How to Choose the Right College for You

Spring brings both joy and pain to the high school senior. On one hand, finishing up that K-12 career brings a sense of accomplishment and relief; on the other hand, this time also asks the typical 18-year-old to make one of the biggest decisions of their life.

As someone who went through the process of college admissions a little less than a year ago, I can confirm that the weight of my college decision rested heavily on my shoulders. Choosing your home for the next four years is not a decision to make lightly (especially since the price of college nowadays is pretty much equivalent to a small fortune). But the problem of which school is best for you can be broken up into smaller, more answerable questions.

Is Getting Into an Elite School the Only Way to Define Success?

Upon entering high school, I was under the impression that my life would resemble that of Marissa Cooper from The OC, coming home past my curfew because I was out with a cute boy or getting into some shenanigans with my best gal pals. If we ignore the blatant reality that I was not a wealthy, blonde teenager (who was obviously at least 25), my high school experience was still vastly different from the one depicted on the television programs I watched. In retrospect, I believe my high school experience more closely resembles Olivia Pope's narrative on Scandal; I was constantly under pressure to appear perfect.

#College2Career: Dallas Tester on Partnering With Professors to Find Career Opportunities

College choice isn't career destiny, no matter what your high school guidance counselor might've told you. When it comes to building a career, the opportunities you take while you're going to school can be just as important as the name of the institution on your diploma. PayScale's College Salary Report ranks the colleges and universities whose graduates go on to high-paying careers, but the big surprise is how many "non-brand-name" schools make the list. Developer Evangelist Dallas Tester tells us why college reputation isn't a blueprint for graduates' career paths.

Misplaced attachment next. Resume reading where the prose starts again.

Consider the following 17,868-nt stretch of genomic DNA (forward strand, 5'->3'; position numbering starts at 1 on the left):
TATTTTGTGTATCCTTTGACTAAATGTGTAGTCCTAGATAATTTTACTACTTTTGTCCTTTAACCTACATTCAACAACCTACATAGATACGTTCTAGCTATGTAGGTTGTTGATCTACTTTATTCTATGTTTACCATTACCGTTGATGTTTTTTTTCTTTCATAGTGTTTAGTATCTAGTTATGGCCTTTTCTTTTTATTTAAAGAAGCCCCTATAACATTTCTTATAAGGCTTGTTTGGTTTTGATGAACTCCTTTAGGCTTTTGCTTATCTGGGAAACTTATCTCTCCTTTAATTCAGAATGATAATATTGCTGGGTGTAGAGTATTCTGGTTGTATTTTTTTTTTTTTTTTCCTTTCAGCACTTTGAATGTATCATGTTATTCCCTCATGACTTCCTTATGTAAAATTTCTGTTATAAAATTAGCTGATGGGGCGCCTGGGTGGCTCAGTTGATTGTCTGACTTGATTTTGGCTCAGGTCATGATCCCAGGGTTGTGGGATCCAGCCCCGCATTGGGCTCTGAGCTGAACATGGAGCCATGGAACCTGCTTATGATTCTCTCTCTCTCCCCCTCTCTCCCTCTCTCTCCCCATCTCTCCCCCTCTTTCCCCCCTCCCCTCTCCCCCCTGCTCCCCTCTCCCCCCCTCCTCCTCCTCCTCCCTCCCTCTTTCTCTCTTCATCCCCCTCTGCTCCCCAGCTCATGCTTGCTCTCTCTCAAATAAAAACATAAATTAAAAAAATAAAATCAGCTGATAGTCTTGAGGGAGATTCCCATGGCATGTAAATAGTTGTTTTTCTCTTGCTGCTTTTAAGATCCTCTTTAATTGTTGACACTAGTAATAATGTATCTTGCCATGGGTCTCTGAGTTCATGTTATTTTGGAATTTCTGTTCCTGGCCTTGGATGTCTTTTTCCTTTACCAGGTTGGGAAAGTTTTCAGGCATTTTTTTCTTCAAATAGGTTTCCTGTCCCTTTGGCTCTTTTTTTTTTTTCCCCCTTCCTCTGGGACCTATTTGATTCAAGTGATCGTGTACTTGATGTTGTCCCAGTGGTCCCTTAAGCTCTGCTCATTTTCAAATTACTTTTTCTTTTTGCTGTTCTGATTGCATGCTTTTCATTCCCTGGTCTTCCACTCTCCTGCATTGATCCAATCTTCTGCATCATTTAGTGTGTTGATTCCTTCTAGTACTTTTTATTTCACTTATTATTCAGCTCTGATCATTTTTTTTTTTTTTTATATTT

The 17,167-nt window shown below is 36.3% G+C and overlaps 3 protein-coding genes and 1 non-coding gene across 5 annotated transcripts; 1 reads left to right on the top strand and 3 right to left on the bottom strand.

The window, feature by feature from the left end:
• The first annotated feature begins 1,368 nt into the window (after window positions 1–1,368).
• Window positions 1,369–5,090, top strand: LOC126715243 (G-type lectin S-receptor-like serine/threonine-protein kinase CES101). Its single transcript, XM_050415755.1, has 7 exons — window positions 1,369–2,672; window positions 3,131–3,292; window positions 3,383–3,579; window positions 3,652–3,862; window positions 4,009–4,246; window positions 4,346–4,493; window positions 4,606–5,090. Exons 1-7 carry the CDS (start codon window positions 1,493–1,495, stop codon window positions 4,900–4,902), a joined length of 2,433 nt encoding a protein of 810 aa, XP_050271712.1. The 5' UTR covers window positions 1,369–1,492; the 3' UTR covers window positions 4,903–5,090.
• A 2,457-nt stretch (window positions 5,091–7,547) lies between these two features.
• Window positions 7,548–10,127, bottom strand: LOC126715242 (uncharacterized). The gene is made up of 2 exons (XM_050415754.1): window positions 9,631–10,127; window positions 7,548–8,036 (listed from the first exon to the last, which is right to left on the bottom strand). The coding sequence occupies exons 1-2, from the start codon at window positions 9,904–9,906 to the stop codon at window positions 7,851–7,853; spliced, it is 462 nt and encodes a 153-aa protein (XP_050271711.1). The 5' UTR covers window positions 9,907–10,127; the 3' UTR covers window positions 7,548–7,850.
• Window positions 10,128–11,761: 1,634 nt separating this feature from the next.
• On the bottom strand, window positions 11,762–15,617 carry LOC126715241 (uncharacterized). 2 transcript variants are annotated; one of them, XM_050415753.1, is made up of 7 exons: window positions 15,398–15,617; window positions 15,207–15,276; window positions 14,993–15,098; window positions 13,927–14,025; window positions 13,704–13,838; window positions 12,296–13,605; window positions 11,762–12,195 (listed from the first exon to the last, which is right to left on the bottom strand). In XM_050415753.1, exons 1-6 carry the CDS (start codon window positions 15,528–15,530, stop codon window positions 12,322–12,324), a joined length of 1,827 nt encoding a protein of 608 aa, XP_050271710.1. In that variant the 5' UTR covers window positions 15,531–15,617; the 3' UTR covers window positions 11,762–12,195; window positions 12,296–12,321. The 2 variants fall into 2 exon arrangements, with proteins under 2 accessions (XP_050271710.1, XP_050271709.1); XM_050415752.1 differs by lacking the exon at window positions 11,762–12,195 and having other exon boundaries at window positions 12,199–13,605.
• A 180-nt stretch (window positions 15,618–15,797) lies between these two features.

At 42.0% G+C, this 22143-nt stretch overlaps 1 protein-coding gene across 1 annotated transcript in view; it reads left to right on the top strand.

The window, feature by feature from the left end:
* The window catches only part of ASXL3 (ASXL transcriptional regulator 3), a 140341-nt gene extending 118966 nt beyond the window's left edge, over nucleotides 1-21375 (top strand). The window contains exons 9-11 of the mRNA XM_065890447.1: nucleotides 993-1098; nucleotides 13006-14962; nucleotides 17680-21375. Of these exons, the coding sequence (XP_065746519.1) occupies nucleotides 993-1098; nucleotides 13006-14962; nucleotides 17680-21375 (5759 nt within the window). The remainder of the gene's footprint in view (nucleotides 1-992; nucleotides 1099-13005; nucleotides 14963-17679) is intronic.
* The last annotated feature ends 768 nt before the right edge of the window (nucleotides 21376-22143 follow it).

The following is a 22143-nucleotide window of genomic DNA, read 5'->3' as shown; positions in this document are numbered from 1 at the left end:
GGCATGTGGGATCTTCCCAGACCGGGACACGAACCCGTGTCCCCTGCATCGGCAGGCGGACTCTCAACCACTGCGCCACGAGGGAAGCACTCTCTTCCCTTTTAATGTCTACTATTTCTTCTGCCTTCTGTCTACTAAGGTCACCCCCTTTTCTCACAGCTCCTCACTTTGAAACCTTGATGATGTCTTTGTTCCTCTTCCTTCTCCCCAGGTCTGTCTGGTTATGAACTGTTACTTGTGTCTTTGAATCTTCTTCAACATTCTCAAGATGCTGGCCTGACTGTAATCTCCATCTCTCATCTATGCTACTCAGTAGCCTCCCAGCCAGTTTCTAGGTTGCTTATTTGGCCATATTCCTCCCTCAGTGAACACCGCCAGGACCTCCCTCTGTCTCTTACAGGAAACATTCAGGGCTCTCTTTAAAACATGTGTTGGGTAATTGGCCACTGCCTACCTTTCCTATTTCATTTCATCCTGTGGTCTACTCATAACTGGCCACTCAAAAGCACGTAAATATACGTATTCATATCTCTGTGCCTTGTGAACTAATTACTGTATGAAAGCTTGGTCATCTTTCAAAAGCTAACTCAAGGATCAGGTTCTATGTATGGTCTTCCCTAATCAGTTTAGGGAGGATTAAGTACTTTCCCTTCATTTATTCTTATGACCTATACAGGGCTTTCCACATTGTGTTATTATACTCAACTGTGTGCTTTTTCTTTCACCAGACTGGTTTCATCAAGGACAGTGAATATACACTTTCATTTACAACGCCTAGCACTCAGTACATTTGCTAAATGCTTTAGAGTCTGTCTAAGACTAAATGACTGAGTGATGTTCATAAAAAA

The 5 Best Party Schools By Salary Potential

Just because students love to party, doesn't mean they're trading keggers today for career opportunities tomorrow. PayScale uses The Princeton Review's list of party schools as a jumping-off place, and then ranks them according to the median pay of their graduates at early and mid-career. To make Princeton's list, schools must have a high percentage of students who report seeing frequent drug and alcohol use at their schools, a very active Greek system, not too many hours per day devoted to study.

Introducing the 2015-2016 PayScale College Salary Report

Money isn't everything, but when student loan debt tops $1 trillion and college tuition grows more expensive every year, prospective college students should think about factoring in future earnings, when they make their college choice. PayScale's College Salary Report ranks two-year and four-year colleges and universities, plus majors for all degree levels, and shows which programs are likely to result in high earnings after graduation.

5 Tips on Choosing a College: Confessions of an Art School Grad

By now, we probably all know someone who struggles with student loan debt or job woes. Many of us young folk went to college hoping to make our dreams come true, only to find ourselves saddled with enormous debt and no job prospects. Young grads are still having trouble nailing down that first professional job, and many people aren't working in the industries they trained for. It wasn't exactly a walk in the park for older people either, whose careers went kaput and they had to go back to school or get new training. Stories from the Great Recession are many among us.